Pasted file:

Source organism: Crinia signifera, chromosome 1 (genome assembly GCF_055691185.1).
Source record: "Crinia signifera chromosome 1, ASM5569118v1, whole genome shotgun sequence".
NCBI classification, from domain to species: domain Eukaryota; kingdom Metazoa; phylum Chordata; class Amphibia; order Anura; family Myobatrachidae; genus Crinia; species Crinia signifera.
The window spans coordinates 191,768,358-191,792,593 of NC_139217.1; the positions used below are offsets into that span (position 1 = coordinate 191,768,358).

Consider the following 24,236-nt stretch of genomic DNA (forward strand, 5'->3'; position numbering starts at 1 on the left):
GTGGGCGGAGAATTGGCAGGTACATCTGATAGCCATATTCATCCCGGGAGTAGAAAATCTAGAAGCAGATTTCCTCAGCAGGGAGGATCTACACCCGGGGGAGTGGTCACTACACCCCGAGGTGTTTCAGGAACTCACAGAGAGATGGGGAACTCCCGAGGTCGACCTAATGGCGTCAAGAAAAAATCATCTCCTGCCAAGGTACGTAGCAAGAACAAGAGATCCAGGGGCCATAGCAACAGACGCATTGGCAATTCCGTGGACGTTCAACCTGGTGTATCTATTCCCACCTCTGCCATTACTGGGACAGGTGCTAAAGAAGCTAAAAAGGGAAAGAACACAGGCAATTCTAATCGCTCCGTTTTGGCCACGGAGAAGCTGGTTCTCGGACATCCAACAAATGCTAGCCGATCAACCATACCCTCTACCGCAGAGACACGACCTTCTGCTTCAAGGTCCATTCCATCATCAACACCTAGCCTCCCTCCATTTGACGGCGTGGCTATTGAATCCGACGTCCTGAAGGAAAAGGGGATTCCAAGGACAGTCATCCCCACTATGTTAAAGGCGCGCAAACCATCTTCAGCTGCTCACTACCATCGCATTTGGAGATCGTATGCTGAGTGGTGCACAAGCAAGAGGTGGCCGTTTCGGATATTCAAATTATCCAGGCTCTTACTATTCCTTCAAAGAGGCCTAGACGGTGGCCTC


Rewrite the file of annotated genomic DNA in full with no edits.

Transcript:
Source organism: Crinia signifera, chromosome 1 (genome assembly GCF_055691185.1).
Source record: "Crinia signifera chromosome 1, ASM5569118v1, whole genome shotgun sequence".
NCBI classification, from domain to species: domain Eukaryota; kingdom Metazoa; phylum Chordata; class Amphibia; order Anura; family Myobatrachidae; genus Crinia; species Crinia signifera.
The window spans coordinates 191,768,358-191,792,593 of NC_139217.1; the positions used below are offsets into that span (position 1 = coordinate 191,768,358).

Consider the following 24,236-nt stretch of genomic DNA (forward strand, 5'->3'; position numbering starts at 1 on the left):
GTGGGCGGAGAATTGGCAGGTACATCTGATAGCCATATTCATCCCGGGAGTAGAAAATCTAGAAGCAGATTTCCTCAGCAGGGAGGATCTACACCCGGGGGAGTGGTCACTACACCCCGAGGTGTTTCAGGAACTCACAGAGAGATGGGGAACTCCCGAGGTCGACCTAATGGCGTCAAGAAAAAATCATCTCCTGCCAAGGTACGTAGCAAGAACAAGAGATCCAGGGGCCATAGCAACAGACGCATTGGCAATTCCGTGGACGTTCAACCTGGTGTATCTATTCCCACCTCTGCCATTACTGGGACAGGTGCTAAAGAAGCTAAAAAGGGAAAGAACACAGGCAATTCTAATCGCTCCGTTTTGGCCACGGAGAAGCTGGTTCTCGGACATCCAACAAATGCTAGCCGATCAACCATACCCTCTACCGCAGAGACACGACCTTCTGCTTCAAGGTCCATTCCATCATCAACACCTAGCCTCCCTCCATTTGACGGCGTGGCTATTGAATCCGACGTCCTGAAGGAAAAGGGGATTCCAAGGACAGTCATCCCCACTATGTTAAAGGCGCGCAAACCATCTTCAGCTGCTCACTACCATCGCATTTGGAGATCGTATGCTGAGTGGTGCACAAGCAAGAGGTGGCCGTTTCGGATATTCAAATTATCCAGGCTCTTACTATTCCTTCAAAGAGGCCTAGACGGTGGCCTC